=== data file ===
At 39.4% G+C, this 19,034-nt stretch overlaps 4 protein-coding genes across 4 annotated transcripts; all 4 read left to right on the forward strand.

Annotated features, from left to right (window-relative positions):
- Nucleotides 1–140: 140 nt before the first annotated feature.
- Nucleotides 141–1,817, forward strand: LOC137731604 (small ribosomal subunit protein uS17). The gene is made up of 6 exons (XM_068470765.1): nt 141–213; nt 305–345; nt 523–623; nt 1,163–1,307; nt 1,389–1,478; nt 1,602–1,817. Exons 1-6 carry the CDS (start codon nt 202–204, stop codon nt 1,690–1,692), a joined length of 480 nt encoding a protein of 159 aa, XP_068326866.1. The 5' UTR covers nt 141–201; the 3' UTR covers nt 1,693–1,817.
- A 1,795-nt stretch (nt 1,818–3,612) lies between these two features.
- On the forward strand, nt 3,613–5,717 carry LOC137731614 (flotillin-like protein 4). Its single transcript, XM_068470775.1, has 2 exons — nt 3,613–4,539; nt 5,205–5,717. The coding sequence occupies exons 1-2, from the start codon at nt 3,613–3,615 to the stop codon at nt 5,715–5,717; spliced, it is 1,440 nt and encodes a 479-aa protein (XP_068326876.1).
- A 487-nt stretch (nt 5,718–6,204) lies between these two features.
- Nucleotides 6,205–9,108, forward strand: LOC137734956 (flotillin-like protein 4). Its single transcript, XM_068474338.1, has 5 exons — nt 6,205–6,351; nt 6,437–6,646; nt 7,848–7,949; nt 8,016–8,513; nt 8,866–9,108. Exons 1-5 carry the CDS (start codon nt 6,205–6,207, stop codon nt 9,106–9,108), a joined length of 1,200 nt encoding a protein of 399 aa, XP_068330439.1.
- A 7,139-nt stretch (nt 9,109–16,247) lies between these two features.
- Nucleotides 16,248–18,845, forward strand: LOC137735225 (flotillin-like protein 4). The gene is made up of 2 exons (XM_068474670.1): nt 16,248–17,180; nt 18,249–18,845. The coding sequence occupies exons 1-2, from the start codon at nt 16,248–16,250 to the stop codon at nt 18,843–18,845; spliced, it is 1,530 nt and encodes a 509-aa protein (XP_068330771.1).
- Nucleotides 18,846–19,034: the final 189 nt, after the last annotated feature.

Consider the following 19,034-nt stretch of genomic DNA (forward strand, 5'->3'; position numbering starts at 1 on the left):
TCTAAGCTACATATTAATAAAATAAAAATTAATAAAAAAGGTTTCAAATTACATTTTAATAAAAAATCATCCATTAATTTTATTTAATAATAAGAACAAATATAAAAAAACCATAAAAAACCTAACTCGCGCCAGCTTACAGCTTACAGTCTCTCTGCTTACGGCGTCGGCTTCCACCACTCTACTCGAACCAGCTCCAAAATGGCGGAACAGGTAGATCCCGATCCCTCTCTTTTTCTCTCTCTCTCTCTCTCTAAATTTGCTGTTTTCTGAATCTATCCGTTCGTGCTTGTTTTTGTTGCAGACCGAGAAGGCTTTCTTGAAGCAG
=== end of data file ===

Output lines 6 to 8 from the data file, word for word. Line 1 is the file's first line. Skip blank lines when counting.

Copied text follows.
- On the forward strand, nt 3,613–5,717 carry LOC137731614 (flotillin-like protein 4). Its single transcript, XM_068470775.1, has 2 exons — nt 3,613–4,539; nt 5,205–5,717. The coding sequence occupies exons 1-2, from the start codon at nt 3,613–3,615 to the stop codon at nt 5,715–5,717; spliced, it is 1,440 nt and encodes a 479-aa protein (XP_068326876.1).
- A 487-nt stretch (nt 5,718–6,204) lies between these two features.
- Nucleotides 6,205–9,108, forward strand: LOC137734956 (flotillin-like protein 4). Its single transcript, XM_068474338.1, has 5 exons — nt 6,205–6,351; nt 6,437–6,646; nt 7,848–7,949; nt 8,016–8,513; nt 8,866–9,108. Exons 1-5 carry the CDS (start codon nt 6,205–6,207, stop codon nt 9,106–9,108), a joined length of 1,200 nt encoding a protein of 399 aa, XP_068330439.1.